The Eyes Have It

Portrait of Teri
Portrait of me painted by my daughter
Ariel when she was ten years old, and
one of my most prized possessions.

Research has confirmed that viewing a human face, sets off a unique reaction in our brains. For humans, faces are among the most important visual stimuli.

A myriad of information can be extracted from a single glance at a face, including their identity, emotional state, their level of engagement, and even their internal thought processes at that moment in time.

I feel very much the same about the human face and form in stone, bronze, pencil, paint, chemicals or photographs. Any human face in art form always draws me in, and the subtle deviations in figural appearance fascinate me. But it’s the eyes that evoke a particularly salient emotional cue for me.

As a writer, I’m always using words to explore emotions—either to express my own feelings or to evoke emotions in others.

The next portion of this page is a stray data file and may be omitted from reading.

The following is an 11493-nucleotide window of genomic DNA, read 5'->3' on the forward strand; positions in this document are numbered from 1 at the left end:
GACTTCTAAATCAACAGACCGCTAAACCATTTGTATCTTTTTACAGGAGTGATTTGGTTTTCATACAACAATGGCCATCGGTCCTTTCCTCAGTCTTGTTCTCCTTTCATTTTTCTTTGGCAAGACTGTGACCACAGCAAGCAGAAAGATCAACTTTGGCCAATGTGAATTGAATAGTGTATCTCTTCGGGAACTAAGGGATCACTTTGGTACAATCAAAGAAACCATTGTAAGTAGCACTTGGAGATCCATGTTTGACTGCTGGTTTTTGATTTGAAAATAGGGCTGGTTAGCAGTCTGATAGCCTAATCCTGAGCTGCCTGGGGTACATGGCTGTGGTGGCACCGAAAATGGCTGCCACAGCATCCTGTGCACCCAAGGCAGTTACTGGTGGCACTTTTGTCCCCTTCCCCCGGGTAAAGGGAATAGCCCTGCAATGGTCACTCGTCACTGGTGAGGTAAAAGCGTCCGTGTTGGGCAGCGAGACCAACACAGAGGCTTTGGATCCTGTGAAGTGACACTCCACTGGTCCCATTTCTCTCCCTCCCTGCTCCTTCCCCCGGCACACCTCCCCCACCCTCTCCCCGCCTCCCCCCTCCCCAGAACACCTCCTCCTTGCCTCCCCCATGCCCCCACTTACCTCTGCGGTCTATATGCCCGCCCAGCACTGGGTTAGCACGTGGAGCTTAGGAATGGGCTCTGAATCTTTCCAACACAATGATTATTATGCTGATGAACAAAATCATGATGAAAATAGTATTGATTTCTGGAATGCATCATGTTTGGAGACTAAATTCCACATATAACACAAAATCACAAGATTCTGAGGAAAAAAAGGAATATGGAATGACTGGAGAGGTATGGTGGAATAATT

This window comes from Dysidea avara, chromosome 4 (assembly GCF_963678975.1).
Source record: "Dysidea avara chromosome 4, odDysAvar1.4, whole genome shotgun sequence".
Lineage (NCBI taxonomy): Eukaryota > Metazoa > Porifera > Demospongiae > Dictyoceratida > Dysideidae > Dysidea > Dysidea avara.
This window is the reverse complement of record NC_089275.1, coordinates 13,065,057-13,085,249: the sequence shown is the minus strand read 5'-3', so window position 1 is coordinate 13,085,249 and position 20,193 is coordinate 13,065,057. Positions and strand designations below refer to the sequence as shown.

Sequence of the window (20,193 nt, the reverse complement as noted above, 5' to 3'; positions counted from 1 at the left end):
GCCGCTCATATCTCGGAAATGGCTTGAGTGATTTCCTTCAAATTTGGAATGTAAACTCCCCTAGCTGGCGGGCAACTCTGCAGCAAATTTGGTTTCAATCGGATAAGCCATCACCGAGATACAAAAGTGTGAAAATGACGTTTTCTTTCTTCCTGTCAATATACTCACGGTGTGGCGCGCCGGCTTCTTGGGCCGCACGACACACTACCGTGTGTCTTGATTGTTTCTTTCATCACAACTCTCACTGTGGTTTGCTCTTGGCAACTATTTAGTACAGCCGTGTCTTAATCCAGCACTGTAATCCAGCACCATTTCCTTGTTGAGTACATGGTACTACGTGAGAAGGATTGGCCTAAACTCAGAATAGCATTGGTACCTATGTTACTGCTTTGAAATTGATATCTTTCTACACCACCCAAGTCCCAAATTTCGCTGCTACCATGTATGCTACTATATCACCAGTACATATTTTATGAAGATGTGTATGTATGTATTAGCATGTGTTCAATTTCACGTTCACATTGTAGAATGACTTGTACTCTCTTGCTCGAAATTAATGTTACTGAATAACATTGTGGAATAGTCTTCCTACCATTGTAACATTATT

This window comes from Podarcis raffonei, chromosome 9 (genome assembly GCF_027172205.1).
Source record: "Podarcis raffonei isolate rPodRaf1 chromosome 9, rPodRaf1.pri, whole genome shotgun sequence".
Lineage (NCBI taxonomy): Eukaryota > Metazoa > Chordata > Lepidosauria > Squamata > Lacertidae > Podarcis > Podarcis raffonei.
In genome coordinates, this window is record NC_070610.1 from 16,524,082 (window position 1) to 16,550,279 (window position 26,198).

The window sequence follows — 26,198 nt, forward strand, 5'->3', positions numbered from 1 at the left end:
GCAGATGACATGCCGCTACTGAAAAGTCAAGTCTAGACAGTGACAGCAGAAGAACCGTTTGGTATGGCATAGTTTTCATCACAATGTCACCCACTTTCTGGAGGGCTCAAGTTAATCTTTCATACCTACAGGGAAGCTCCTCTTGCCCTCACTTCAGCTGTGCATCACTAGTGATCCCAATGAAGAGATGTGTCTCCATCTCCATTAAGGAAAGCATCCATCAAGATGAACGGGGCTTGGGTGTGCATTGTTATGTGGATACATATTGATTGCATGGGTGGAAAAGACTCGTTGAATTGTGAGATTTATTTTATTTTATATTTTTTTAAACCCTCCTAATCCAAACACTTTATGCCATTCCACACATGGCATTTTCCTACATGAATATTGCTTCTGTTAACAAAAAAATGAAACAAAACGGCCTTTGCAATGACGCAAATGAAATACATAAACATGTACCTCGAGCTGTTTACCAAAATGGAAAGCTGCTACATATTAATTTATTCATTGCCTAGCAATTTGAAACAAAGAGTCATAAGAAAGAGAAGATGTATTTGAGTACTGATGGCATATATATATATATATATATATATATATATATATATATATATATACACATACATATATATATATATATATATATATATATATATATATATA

So when I view a face in any art form, that haunts, calms, exhilarates or saddens me, I find myself asking the same question over and over again.

Are the feelings I’m experiencing, a mirror image of the artist’s emotional state at the time the work was created?

Whatever mood the facial imagery evokes in me, I can’t help but feel an affinity with its creator, assuming that he or she was feeling similarly affected at the time of its conception.

The facial images that affect me have nothing to do with its monetary worth. Its value comes from a sense of profoundness, and a feeling near impossible to express.

Below are but a few examples of images that are near and dear to me, although I’ve never been able to articulate exactly why.

Please share by posting some of yours?

The Smoking Girl

The agitated girl

Thinking girl

Greek Girl

The Jewish EyeThe worried mother

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